Issued by: Changed:

Hundreds of people gathered in Paris to observe a moment of silence for the murder of a 12-year-old girl, whose killer is suspected to be an illegal immigrant from Algeria.

Key figures on France’s far-right political spectrum, notably Eric Zemmour and Marion Marechal Le Pen, attended the rally, which took place in Denfert Rocher, south of Paris, and was organized by the Justice Institute association. supposedly close to Zemmura’s Reconquête! movement.

Banners reading “The State Killed Me” and “Elected Officials, You Will Be Accountable” were hung around the gathering, while many in the crowd carried placards of the young girl’s face and the words “Lola could have been our little sister.”

“We want the death penalty for child killers back,” one participant chanted into a megaphone, drawing applause.

The far-right accuses the government of inaction on migration issues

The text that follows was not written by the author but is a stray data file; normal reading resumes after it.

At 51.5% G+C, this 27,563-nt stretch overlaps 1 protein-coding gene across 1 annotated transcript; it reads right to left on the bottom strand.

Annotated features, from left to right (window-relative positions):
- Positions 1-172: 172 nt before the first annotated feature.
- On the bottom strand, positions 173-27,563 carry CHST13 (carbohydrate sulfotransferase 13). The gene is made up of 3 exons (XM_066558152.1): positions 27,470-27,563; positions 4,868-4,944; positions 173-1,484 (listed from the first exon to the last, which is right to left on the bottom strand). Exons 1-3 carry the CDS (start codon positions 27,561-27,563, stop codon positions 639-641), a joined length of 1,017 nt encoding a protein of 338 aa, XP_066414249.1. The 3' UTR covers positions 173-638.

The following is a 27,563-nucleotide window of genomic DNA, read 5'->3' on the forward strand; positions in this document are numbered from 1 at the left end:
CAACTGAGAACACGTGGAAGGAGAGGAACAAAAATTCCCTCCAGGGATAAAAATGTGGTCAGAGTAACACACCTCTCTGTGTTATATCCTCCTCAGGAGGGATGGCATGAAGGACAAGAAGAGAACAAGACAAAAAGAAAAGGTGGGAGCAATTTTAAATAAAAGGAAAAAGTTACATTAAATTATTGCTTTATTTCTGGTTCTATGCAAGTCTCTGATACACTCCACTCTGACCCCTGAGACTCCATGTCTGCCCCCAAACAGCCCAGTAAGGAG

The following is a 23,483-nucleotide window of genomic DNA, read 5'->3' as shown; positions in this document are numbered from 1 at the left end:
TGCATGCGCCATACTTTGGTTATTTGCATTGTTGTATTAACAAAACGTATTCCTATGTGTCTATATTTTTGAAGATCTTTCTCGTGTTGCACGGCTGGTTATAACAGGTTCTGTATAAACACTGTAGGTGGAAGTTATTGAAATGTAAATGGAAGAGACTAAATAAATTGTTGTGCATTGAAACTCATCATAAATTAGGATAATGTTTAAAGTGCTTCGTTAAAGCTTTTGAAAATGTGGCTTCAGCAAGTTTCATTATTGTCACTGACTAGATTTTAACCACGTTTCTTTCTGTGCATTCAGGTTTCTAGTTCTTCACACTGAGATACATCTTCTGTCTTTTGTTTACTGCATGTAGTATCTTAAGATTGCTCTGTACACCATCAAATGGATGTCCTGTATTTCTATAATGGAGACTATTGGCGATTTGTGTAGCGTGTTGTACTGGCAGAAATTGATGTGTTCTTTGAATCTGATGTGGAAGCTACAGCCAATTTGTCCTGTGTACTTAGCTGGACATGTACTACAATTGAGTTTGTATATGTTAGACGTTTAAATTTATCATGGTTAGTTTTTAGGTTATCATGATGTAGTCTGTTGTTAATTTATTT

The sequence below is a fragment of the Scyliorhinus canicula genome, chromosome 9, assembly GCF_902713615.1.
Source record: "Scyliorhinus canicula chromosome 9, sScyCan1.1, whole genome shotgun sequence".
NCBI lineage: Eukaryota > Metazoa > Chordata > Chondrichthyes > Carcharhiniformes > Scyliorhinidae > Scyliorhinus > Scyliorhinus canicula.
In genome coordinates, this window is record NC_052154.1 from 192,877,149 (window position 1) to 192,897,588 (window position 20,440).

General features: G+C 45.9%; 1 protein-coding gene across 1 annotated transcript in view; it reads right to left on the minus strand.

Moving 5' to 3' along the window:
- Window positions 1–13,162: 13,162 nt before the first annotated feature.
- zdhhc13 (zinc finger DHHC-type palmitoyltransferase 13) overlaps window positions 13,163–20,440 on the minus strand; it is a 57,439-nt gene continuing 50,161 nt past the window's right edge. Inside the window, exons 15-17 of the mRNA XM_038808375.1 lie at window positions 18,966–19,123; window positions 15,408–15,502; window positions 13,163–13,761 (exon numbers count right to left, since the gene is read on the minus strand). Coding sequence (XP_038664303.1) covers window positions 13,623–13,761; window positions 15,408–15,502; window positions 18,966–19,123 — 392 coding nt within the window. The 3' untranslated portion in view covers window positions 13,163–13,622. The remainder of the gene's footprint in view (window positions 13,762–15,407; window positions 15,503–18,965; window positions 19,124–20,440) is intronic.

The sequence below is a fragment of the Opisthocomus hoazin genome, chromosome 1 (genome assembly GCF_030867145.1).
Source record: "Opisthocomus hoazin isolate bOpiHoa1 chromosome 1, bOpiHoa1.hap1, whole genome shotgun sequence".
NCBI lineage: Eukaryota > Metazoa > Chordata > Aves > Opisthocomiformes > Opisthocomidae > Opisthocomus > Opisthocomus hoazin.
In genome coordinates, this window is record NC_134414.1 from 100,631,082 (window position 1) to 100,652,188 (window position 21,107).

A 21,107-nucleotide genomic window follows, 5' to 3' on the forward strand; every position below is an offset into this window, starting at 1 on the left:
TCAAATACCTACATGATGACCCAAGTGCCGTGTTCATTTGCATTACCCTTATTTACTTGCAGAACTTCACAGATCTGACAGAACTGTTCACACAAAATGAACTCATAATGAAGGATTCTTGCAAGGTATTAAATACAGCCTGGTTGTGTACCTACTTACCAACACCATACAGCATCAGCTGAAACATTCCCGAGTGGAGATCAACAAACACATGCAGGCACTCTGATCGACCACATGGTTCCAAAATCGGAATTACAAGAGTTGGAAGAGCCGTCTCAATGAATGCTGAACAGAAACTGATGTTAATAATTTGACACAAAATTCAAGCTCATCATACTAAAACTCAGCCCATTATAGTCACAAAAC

The circumstances of Lola’s death and the profile of the suspect, who is of Algerian nationality, drew strong criticism from France’s right and far-right, who accused the government of its poor management of illegal immigration.

The rally began with a moment of silence, then several people took the stage to talk about other “avoidable” crimes.

The far-right National Rally (RN), which was originally due to take part in the rally, decided to hold a moment of silence at the same time in front of the National Assembly “in respect of Lola and in support of her family and friends”.

Marine Le Pen, leader of the French parliament, said: “The entire French people were terribly shocked by this barbaric murder” and “we are witnessing too many crimes that require us to take effective action.”

She also rejected accusations of using Lola’s murder for political purposes.

Rallies in Lyon, Mecca

Meanwhile, in Lyon, more than 300 people gathered around 7:00 p.m. in front of the city’s courthouse, where a large banner reading “Justice for Lola” was displayed.

After a moment of silence, the participants laid white flowers at the gate of the court.

In the northeastern city of Metz, nearly 100 people, including some from local far-right groups, gathered in the evening to lay flowers and candles at a portrait of Lola at the foot of St Etienne Cathedral after a moment of silence.